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Saturday, April 19 2014 @ 11:22 PM EDT

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Where We Want To Go In 2007

Travel & Tourism By Sophia Banay for Forbes - Here's a resolution you won't mind making: Travel better this year. And we don't just mean buy trip insurance and pack your toothbrush. Instead of resorting to the same, time-worn vacation spots, resolve to make 2007 a year you'll remember because you visited a tropical butterfly park in Honduras, went hot air ballooning over Namibian sand dunes or got a two-hour marine mud massage at North Island resort in the Seychelles--not because you stayed with Gramps in Palm Beach again. According to the Washington-based Travel Industry Association of America, the international travel and tourism industry experienced strong growth in 2006, and additional expansion of 4.6% per year is expected over the next 10 years. Thanks to a stable economy, steady wage increases and the lack of any major recent terrorist attacks in popular vacation spots, Americans in particular have indulged their wanderlust. And in 2007, industry experts say the most popular trips will have one thing in common. "The emphasis really is on experiential travel," says Misty Ewing, the director of public relations at Texas-based Virtuoso, a luxury travel network. "People are looking for more authentic experiences and ways to immerse themselves in local cultures. Now, I think that when people go on vacation, they really want to learn and know the destinations they're visiting. They want to experience it to its fullest extent."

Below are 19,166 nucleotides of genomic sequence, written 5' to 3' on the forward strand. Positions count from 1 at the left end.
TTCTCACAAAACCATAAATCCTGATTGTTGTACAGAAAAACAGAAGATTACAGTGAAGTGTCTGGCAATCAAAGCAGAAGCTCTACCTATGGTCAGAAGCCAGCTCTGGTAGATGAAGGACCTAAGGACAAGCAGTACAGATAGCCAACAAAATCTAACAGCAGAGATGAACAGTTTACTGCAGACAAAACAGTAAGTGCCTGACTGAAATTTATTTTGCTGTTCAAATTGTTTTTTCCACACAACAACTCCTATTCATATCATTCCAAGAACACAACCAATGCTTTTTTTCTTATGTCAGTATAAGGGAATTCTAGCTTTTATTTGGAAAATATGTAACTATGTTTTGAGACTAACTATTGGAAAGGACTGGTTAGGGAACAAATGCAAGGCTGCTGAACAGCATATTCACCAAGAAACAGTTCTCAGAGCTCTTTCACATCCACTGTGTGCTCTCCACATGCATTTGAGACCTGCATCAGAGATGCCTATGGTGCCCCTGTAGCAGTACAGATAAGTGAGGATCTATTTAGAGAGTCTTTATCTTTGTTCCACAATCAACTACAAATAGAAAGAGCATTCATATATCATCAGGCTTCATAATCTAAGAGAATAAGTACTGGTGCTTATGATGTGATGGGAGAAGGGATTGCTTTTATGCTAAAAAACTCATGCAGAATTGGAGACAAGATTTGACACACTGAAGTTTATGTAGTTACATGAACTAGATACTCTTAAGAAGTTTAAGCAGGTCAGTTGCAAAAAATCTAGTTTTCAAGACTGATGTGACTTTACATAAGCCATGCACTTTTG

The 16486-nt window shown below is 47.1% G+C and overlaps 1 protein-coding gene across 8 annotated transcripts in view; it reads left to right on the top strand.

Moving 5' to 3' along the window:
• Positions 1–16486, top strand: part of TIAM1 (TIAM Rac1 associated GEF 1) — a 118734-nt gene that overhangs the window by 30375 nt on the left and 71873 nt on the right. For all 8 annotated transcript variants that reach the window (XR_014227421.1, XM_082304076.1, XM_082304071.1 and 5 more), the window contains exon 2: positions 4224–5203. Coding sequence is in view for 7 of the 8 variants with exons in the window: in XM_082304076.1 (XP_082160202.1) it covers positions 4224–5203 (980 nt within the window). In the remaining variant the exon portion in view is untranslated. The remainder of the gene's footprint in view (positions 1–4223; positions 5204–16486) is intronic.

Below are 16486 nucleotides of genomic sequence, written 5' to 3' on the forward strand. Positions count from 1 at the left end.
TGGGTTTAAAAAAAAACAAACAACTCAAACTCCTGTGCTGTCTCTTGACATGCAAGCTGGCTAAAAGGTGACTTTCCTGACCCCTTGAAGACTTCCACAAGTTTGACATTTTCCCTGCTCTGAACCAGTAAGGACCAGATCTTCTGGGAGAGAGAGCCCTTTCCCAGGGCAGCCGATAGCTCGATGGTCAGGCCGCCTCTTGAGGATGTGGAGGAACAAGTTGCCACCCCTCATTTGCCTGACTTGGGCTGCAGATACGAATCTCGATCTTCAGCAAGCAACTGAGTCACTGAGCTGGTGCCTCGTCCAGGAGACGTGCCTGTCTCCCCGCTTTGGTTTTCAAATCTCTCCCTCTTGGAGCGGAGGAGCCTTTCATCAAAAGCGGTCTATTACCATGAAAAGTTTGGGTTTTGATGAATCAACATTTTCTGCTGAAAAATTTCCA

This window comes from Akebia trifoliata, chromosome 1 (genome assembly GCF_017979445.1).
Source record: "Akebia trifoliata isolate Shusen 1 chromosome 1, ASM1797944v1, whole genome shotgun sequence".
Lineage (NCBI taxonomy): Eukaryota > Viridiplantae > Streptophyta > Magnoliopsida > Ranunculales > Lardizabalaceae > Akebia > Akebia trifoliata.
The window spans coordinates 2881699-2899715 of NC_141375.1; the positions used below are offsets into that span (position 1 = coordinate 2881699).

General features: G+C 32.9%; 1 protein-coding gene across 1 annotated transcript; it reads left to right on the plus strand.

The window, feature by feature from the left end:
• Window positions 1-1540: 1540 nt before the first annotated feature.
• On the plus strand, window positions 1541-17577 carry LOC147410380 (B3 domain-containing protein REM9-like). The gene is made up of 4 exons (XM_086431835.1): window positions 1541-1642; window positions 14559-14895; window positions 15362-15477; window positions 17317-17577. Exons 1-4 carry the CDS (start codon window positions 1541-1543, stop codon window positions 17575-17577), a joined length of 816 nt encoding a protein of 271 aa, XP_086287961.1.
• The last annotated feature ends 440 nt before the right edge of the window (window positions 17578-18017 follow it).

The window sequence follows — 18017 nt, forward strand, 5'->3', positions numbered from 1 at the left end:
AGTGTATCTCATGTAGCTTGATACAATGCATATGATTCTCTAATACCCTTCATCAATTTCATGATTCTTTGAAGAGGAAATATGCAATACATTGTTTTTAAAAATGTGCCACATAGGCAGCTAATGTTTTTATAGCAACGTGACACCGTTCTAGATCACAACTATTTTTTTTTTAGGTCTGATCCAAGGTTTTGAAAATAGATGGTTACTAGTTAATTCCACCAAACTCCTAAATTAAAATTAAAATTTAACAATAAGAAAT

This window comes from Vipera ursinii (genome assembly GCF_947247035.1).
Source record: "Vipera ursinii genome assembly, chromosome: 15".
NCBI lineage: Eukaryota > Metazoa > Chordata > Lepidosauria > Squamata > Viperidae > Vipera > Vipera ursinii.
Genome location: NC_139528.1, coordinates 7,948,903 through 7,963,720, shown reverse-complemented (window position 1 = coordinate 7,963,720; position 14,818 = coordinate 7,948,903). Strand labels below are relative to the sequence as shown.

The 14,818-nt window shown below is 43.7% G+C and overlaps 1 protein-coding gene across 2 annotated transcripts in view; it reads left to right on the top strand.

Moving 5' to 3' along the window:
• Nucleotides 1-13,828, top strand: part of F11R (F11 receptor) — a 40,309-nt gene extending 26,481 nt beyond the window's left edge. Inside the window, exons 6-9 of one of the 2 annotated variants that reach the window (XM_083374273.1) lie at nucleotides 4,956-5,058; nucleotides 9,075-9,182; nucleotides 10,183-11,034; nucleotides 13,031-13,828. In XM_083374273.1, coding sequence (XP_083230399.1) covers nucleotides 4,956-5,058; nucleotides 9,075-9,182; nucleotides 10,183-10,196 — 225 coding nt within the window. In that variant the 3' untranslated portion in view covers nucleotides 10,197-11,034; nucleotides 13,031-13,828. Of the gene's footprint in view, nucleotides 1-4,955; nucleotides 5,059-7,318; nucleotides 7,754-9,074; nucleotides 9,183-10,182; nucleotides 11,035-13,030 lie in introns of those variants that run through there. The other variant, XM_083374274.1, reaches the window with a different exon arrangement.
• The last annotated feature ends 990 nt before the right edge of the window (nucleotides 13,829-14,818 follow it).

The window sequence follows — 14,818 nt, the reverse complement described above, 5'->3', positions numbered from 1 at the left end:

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35th Annual Boquete Flower and Coffee Fair Opens Today